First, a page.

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Tuesday, October 28, 2014

Vampires in the Lemon Grove

I may well be the last person to read Vampires in the Lemon Grove. (I hope not! I hope many more readers discover its delights!) But I just heard the news of the title story from Karen Russell's first collection being developed for ABC. That is a beautiful event that deserves celebration: a wonderfully strange piece of literature of the type I most admire and aspire to, translated to other, more popular media! So I'm going to take this opportunity to talk a little bit about her second story collection, which happens to have a title appropriate for the week before Halloween.

It's hard for me remember that Karen Russell is a bestselling author. Of course I'm glad she is and don't begrudge her any other honors—just the opposite. It's just that when I read her stories, I always think she's speaking directly to me and no one else could possibly enjoy this writing as much as I do. That illusion of intimacy when apparently the books appeal to tons of other readers is the sign of literature that will last.

There are some pretty creepy stories in Vampires, if you like that kind of thing. Each story is memorable for its startling way of presenting weird images as familiar. Take, for example, a mangy seagull. Anyone who's spent time living near the sea knows them to be pretty annoying. But as annoying as the seagulls in Karen Russell's world? I had no idea. And most readers know that if a character bullies someone, he'll be haunted—but never before quite like this.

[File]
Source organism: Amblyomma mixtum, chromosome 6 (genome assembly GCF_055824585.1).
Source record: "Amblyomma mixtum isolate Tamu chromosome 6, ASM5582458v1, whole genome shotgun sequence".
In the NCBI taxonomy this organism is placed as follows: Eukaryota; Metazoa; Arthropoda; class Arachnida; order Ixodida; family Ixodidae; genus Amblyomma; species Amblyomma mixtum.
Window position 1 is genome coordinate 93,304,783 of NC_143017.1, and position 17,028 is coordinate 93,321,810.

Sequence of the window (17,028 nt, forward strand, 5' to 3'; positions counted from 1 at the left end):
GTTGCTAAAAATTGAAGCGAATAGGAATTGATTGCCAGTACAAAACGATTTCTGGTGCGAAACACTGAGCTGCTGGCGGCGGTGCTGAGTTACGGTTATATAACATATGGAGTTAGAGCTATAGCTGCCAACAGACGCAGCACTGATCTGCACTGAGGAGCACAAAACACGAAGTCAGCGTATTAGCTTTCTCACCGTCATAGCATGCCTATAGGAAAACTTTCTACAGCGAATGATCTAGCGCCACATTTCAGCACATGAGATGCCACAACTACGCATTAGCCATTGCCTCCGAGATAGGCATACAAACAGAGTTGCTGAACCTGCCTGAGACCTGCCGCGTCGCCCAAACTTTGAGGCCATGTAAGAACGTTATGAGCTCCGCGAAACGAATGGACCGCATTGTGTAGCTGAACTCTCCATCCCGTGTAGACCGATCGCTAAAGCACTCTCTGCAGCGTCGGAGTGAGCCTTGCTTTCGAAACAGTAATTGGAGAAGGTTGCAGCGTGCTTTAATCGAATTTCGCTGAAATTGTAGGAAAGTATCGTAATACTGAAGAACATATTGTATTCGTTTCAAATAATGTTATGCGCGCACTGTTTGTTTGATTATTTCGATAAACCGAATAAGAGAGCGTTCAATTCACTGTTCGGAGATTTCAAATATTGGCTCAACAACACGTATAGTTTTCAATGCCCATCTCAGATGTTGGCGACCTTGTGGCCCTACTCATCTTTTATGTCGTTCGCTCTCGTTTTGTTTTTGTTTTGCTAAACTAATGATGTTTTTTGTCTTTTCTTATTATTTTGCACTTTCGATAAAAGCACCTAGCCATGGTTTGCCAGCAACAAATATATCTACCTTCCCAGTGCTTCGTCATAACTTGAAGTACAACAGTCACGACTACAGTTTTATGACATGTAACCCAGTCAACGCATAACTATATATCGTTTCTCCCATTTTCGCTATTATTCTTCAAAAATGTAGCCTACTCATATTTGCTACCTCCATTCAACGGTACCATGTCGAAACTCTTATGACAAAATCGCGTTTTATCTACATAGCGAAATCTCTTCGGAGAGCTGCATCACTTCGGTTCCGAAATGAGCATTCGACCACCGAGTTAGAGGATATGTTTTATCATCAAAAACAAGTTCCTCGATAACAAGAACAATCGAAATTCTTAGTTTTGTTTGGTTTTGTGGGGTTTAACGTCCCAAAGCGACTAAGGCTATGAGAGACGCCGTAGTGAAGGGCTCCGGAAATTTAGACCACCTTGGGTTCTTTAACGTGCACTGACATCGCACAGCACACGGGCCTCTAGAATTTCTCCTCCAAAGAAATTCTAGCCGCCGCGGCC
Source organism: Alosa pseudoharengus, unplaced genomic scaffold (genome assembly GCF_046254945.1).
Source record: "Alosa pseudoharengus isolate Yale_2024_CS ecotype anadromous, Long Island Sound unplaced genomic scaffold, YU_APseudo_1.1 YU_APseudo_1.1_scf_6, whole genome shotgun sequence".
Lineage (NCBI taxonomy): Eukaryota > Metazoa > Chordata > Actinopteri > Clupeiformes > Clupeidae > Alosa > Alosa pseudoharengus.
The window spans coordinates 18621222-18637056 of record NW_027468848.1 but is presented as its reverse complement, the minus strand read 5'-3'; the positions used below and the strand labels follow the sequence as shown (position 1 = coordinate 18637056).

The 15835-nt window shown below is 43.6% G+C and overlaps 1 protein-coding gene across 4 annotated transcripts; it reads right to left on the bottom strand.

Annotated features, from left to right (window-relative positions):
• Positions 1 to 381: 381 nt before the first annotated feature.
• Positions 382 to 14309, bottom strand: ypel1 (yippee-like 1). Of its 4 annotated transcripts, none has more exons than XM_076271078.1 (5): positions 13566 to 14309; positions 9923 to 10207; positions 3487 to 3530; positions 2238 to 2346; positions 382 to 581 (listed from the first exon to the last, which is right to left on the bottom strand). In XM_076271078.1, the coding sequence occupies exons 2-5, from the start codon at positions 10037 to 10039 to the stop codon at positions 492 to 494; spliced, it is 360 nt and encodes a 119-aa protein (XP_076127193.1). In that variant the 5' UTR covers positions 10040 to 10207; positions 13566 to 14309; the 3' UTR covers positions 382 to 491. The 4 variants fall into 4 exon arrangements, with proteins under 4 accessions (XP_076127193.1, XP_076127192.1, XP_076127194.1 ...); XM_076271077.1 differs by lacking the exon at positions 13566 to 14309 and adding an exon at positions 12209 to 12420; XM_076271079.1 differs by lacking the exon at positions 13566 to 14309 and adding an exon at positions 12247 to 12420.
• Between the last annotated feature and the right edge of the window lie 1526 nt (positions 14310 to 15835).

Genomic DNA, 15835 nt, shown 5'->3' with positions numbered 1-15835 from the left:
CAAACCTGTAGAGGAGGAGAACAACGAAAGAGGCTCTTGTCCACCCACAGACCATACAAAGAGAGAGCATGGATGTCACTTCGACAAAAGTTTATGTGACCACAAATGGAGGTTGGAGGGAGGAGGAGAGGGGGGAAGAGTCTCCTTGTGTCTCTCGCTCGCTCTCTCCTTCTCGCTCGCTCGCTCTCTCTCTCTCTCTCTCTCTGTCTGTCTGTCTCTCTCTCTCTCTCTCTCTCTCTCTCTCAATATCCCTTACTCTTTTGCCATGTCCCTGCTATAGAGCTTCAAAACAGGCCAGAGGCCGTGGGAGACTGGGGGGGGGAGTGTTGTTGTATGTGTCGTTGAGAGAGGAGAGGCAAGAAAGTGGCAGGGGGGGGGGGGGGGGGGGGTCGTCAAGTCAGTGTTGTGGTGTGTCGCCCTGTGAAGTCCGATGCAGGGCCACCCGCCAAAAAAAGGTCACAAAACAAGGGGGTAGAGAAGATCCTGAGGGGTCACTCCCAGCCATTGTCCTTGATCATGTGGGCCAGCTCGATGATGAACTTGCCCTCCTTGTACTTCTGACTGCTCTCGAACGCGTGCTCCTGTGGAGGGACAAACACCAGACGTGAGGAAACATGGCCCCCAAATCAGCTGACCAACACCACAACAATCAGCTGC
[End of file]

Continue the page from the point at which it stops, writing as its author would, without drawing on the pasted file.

I don't lean toward the darkness in general. While there's plenty of darkness here, in contrast to the first collection, in Vampires it serves to cause real change in most of the characters and, in some cases, to contrast with the light at the end of their journey.

For me, the most amazing journey takes place in "The New Veterans." A massage therapist with her own issues comes into her power as a healer when working on a man with PTSD. In her dealings with him, the implicit question is whether it is more important to uphold "the truth" or to heal. I know what I think, and apparently Karen Russell agrees.

If you've missed Vampires in the Lemon Grove so far, don't hesitate to pick it up now. There's something here for every reader.